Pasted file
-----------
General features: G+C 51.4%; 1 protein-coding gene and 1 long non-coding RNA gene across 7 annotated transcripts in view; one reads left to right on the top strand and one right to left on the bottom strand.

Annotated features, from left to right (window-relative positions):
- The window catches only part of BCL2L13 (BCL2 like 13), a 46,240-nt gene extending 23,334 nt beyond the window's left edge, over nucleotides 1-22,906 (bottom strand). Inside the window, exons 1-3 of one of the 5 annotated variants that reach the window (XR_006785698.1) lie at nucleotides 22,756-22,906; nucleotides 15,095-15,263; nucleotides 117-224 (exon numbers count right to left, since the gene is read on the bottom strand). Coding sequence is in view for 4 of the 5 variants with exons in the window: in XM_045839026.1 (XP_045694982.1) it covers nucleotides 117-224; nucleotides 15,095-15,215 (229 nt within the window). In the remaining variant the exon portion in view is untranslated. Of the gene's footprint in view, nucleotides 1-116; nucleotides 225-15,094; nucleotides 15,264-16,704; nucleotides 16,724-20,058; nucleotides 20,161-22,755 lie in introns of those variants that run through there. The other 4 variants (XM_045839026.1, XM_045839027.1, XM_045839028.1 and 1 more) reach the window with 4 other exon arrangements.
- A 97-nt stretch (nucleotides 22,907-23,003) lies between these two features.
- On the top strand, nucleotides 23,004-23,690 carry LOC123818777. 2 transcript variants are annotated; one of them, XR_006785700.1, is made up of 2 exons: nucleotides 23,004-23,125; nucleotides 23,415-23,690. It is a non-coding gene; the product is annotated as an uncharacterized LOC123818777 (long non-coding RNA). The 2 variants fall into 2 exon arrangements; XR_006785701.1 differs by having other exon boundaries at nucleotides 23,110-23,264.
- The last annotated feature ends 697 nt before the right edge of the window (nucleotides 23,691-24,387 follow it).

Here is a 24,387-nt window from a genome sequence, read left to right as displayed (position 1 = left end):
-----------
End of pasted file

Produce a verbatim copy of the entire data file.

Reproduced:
General features: G+C 51.4%; 1 protein-coding gene and 1 long non-coding RNA gene across 7 annotated transcripts in view; one reads left to right on the top strand and one right to left on the bottom strand.

Annotated features, from left to right (window-relative positions):
- The window catches only part of BCL2L13 (BCL2 like 13), a 46,240-nt gene extending 23,334 nt beyond the window's left edge, over nucleotides 1-22,906 (bottom strand). Inside the window, exons 1-3 of one of the 5 annotated variants that reach the window (XR_006785698.1) lie at nucleotides 22,756-22,906; nucleotides 15,095-15,263; nucleotides 117-224 (exon numbers count right to left, since the gene is read on the bottom strand). Coding sequence is in view for 4 of the 5 variants with exons in the window: in XM_045839026.1 (XP_045694982.1) it covers nucleotides 117-224; nucleotides 15,095-15,215 (229 nt within the window). In the remaining variant the exon portion in view is untranslated. Of the gene's footprint in view, nucleotides 1-116; nucleotides 225-15,094; nucleotides 15,264-16,704; nucleotides 16,724-20,058; nucleotides 20,161-22,755 lie in introns of those variants that run through there. The other 4 variants (XM_045839026.1, XM_045839027.1, XM_045839028.1 and 1 more) reach the window with 4 other exon arrangements.
- A 97-nt stretch (nucleotides 22,907-23,003) lies between these two features.
- On the top strand, nucleotides 23,004-23,690 carry LOC123818777. 2 transcript variants are annotated; one of them, XR_006785700.1, is made up of 2 exons: nucleotides 23,004-23,125; nucleotides 23,415-23,690. It is a non-coding gene; the product is annotated as an uncharacterized LOC123818777 (long non-coding RNA). The 2 variants fall into 2 exon arrangements; XR_006785701.1 differs by having other exon boundaries at nucleotides 23,110-23,264.
- The last annotated feature ends 697 nt before the right edge of the window (nucleotides 23,691-24,387 follow it).

Here is a 24,387-nt window from a genome sequence, read left to right as displayed (position 1 = left end):